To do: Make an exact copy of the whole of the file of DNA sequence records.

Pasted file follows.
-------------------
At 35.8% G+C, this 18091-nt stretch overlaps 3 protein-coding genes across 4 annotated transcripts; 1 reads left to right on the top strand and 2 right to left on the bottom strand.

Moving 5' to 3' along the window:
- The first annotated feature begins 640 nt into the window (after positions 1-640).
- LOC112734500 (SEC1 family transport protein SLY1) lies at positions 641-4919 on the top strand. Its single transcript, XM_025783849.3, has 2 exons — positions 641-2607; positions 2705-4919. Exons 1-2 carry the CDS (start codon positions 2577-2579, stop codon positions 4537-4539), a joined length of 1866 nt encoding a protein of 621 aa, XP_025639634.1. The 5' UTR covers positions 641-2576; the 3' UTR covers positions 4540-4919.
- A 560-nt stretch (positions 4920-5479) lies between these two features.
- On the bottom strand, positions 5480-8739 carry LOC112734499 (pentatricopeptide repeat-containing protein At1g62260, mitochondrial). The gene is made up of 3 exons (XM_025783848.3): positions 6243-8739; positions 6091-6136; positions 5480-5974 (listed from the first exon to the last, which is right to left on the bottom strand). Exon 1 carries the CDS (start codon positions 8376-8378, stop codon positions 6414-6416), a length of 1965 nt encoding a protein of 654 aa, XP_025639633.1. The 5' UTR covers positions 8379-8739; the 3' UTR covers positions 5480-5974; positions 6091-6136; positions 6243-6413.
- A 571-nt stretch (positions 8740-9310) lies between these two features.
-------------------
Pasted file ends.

At 35.8% G+C, this 18091-nt stretch overlaps 3 protein-coding genes across 4 annotated transcripts; 1 reads left to right on the top strand and 2 right to left on the bottom strand.

Moving 5' to 3' along the window:
- The first annotated feature begins 640 nt into the window (after positions 1-640).
- LOC112734500 (SEC1 family transport protein SLY1) lies at positions 641-4919 on the top strand. Its single transcript, XM_025783849.3, has 2 exons — positions 641-2607; positions 2705-4919. Exons 1-2 carry the CDS (start codon positions 2577-2579, stop codon positions 4537-4539), a joined length of 1866 nt encoding a protein of 621 aa, XP_025639634.1. The 5' UTR covers positions 641-2576; the 3' UTR covers positions 4540-4919.
- A 560-nt stretch (positions 4920-5479) lies between these two features.
- On the bottom strand, positions 5480-8739 carry LOC112734499 (pentatricopeptide repeat-containing protein At1g62260, mitochondrial). The gene is made up of 3 exons (XM_025783848.3): positions 6243-8739; positions 6091-6136; positions 5480-5974 (listed from the first exon to the last, which is right to left on the bottom strand). Exon 1 carries the CDS (start codon positions 8376-8378, stop codon positions 6414-6416), a length of 1965 nt encoding a protein of 654 aa, XP_025639633.1. The 5' UTR covers positions 8379-8739; the 3' UTR covers positions 5480-5974; positions 6091-6136; positions 6243-6413.
- A 571-nt stretch (positions 8740-9310) lies between these two features.